6.92 ct Burma Jade and Diamond Earrings

An elegant pair of Burmese jadeite dangle earrings, set in 950 platinum with 78 diamonds. Designed by AJS Gems, Bangkok these earrings feature 8 pieces of fine jadeite with a total carat weight of 6.92 carats. All of the individual jadeite stones have been certified as A-Jade (natural and untreated jadeite) by the Gem and Jewelry Institute of Thailand (GIT) and the certificates are included with these fine earrings.
 
2.47 ct Spinel from Burma

A rare gem Spinel from Burma with a lovely medium orangy red color. Beautifully shaped and top quality emerald cut, this is a bright, clean and brilliant gemstone that will make a special piece of jewelry. Guaranteed and natural and untreated.

See the video

8.57 ct Blue Zircon, Burma

A beautiful large zircon in a vivid deep blue. This is beautiful material, very clean, with good fire. Well cut with excellent luster, this fine gem will set up beautifully in your jewelry design. Guaranteed natural.

See the video

5.72 ct Peridot, Burma

A fine green Peridot from Burma with wonderful fire. This is a large clean gemstone that has been expertly cut to display maximum brilliance. This peridot really bursts with color from all angles. The cut and polish are both excellent. Guaranteed natural and untreated.

See the video

2.03 ct Matched Pair of Rubies from Burma

A very fine matched pair of high quality Burma rubies, over 1 carat each. The color is a rich deep red with bright red flashes. Clean and well cut, these will make gorgeous earrings for someone special. Guaranteed natural Burma ruby.

See the video


News from AJS and the Gems World

  • Christie's Sells Pink Diamond for $18 million at Geneva Auction

Christie's sold a pink diamond for $2 million per carat at their Magnificient Jewels auction in Geneva in November. The 9.14 ct pear-shaped diamond, graded fancy vivid pink, sold for $18.2 million to an unidentified Asian buyer. The pre-sale estimated price on the gem was $16 to $18 million.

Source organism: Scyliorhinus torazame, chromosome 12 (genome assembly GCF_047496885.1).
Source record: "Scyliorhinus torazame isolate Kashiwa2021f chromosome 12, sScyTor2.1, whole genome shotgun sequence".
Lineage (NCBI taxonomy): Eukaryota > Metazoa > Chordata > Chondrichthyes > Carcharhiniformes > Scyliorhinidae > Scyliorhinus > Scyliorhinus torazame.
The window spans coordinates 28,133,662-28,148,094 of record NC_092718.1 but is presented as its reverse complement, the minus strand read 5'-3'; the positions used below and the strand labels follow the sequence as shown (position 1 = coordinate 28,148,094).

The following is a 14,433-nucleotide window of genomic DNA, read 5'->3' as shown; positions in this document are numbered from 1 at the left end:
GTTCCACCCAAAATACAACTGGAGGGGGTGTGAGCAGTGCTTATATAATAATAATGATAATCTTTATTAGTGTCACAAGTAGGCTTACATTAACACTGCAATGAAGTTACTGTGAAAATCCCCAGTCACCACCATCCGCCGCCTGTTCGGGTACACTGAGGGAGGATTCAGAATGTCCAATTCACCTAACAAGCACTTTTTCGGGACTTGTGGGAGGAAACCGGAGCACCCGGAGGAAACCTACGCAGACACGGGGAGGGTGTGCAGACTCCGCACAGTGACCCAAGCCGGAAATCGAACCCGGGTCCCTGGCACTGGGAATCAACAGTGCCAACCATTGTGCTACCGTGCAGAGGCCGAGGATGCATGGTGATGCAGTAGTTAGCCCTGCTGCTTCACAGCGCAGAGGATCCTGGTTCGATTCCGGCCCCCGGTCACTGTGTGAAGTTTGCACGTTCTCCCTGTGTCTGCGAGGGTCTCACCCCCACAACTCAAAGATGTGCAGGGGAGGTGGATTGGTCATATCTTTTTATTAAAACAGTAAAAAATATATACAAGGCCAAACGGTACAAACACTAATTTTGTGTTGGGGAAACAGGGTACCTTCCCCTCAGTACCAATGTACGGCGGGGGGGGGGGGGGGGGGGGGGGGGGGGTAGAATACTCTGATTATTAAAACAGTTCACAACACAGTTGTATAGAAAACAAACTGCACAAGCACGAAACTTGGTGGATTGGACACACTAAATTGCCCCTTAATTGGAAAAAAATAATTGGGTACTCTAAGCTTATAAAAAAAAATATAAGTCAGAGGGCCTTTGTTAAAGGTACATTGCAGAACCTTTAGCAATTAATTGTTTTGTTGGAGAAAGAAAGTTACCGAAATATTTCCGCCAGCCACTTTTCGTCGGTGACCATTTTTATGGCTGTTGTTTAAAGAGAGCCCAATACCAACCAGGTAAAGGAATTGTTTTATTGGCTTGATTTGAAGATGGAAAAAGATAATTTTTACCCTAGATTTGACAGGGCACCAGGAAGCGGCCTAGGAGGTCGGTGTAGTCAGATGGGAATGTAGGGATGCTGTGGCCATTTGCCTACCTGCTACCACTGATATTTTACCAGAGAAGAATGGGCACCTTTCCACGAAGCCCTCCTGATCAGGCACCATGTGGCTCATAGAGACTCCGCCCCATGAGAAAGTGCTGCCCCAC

• 'Ratnaraj' Ruby sells for $10.2 million at Christie's Hong Kong

The 10.05 ct Ratnaraj Ruby and diamond ring sold for $10.2 million at Christie's November auction in Hong Kong. The oval-shaped Burmese pigeon-blood ruby achieved the third highest per-carat price ever for a ruby at just over $1 million per carat. The record price for ruby is held by the Sunrise Ruby, a 25.59 ct Burmese ruby which sold for $30.42 million at Sotheby's in 2015. 

 

 

Ask the Gem Experts

Each month we answer questions from our customers. We welcome your questions and you can submit a question from our contact page.

I know an emerald is a beryl, however, I thought that there were Beryl's that were called green Beryl's but weren't explicitly emeralds. Would you mind clarifying? Thank you, PS love to get your newsletter, really enjoy browsing through it. - LH

Emeralds derive their vivid color from traces of chromium or vanadium. There are other beryls with less vivid green which are colored by traces of iron. These are known simply as green beryl or, if blue-green, as aquamarine.

 

If I purchase a gem from your collection, can you set it in a ring for me? KM, Australia

Yes, we do jewelry projects from time to time for our clients and would be glad to discuss your project with you. We make high quality custom jewelry in 18k gold, handmade by skilled craftsmen in Bangkok. We have saved our clients thousands of dollars on their custom jewelry. You can see some examples in our Jewelry Gallery.

 

 

All the best in gems,

Arnold, Rung & Ron